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PostPosted: Mon Jul 18, 2016 9:19 am 
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Yesterday I attended the Barnstorming Carnival at Springfield-Beckley Airport in Springfield, OH. This year was the third annual event and the first time I have been able to attend. Normally, many of these aircraft continue on to Hagerstown, IN for the Hagerstown Flying Circus, which is tomorrow. I was unable to get a day off work to attend Hagerstown this year so I figured a trip to Springfield was in order. I'm sure some of these aircraft will then continue on to Oshkosh.

Highlights included two New Standard D-25s, two Cabin Wacos, a Stinson Detroiter, Fairchild 22, Bucker Jungmann and Travel Air 4000. Both of the New Standards were regularly taking up passengers all day. I was told the aircraft turnout was better on Saturday, but it was still a nice way to spend a Sunday.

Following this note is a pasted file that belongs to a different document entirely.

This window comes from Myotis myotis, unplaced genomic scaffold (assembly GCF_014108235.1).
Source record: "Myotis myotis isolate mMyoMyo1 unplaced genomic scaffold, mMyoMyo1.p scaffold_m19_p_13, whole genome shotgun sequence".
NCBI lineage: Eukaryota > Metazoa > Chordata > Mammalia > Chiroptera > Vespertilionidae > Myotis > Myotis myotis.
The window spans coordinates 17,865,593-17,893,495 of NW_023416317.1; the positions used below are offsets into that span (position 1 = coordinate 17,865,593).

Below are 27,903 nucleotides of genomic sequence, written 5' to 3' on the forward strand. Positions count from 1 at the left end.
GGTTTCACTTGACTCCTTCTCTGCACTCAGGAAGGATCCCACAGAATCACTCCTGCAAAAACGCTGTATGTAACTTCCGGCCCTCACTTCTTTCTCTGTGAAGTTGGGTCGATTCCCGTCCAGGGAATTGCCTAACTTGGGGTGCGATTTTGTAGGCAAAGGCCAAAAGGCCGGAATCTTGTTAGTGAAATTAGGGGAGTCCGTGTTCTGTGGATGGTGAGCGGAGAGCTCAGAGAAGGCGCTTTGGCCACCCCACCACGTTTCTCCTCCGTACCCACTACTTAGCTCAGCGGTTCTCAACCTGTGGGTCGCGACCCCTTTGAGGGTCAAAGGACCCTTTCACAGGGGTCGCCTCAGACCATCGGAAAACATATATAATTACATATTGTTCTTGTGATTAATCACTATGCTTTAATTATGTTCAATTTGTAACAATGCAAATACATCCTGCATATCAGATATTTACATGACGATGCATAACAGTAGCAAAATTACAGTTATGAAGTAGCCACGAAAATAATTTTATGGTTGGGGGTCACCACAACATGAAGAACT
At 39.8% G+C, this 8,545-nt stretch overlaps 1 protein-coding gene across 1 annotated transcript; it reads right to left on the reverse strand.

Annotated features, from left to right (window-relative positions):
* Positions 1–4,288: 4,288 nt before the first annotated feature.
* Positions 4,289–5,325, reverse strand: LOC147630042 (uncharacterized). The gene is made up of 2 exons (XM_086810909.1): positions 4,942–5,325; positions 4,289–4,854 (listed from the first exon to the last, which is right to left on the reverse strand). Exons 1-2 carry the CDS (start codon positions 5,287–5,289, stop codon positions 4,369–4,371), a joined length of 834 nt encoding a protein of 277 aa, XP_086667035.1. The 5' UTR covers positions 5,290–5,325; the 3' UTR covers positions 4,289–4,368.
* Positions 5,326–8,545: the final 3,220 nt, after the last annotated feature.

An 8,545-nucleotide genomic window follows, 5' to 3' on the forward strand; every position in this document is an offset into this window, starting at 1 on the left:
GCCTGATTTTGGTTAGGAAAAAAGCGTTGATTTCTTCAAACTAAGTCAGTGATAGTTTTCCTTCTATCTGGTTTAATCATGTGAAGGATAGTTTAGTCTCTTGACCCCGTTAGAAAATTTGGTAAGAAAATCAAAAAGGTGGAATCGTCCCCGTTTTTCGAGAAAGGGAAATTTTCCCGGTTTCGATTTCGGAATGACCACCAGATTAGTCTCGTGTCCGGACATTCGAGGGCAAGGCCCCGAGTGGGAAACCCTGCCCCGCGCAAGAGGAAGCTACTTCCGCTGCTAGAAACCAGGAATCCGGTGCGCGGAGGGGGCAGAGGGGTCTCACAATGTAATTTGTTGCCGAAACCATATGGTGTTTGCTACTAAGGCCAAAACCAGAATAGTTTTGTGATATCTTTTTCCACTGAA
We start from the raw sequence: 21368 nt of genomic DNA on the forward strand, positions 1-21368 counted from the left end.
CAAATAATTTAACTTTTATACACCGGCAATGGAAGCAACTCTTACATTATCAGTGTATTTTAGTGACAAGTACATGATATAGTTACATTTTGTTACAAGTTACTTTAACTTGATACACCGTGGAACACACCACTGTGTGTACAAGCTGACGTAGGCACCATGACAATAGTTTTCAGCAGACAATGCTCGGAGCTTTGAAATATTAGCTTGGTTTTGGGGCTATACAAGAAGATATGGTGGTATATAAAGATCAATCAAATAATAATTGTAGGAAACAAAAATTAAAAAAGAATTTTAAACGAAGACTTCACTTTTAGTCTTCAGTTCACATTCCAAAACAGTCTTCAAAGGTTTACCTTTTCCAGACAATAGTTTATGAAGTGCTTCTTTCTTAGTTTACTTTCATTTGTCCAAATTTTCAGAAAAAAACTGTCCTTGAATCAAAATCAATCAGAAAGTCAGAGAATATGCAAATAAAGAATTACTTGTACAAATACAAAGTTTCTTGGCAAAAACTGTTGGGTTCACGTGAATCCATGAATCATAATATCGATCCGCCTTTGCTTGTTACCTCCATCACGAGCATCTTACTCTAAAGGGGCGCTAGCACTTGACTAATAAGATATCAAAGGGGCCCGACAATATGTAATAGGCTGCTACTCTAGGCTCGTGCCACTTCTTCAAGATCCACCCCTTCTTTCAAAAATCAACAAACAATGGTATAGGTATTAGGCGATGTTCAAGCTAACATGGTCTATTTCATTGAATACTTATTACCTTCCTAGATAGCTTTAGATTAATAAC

ImageIMG_0427 by Matthew Vader, on Flickr

ImageIMG_0430 by Matthew Vader, on Flickr

ImageIMG_0441 by Matthew Vader, on Flickr

ImageIMG_0462 by Matthew Vader, on Flickr

ImageIMG_0463 by Matthew Vader, on Flickr

ImageIMG_0472 by Matthew Vader, on Flickr

ImageIMG_0486 by Matthew Vader, on Flickr

ImageIMG_0491 by Matthew Vader, on Flickr

ImageIMG_0492 by Matthew Vader, on Flickr

ImageIMG_0496 by Matthew Vader, on Flickr

ImageIMG_0508 by Matthew Vader, on Flickr

ImageIMG_0526 by Matthew Vader, on Flickr

ImageIMG_0532 by Matthew Vader, on Flickr

ImageIMG_0534 by Matthew Vader, on Flickr

ImageIMG_0542 by Matthew Vader, on Flickr

Full set here: https://www.flickr.com/photos/124970884 ... 106771990/

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PostPosted: Mon Jul 18, 2016 6:06 pm 
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Grand and Classic!

Nice to see a Fairchild there!

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PostPosted: Sat Jul 30, 2016 7:47 am 
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I was flying one of the New Standards, we gave about 300 people biplane rides over the two days, very busy.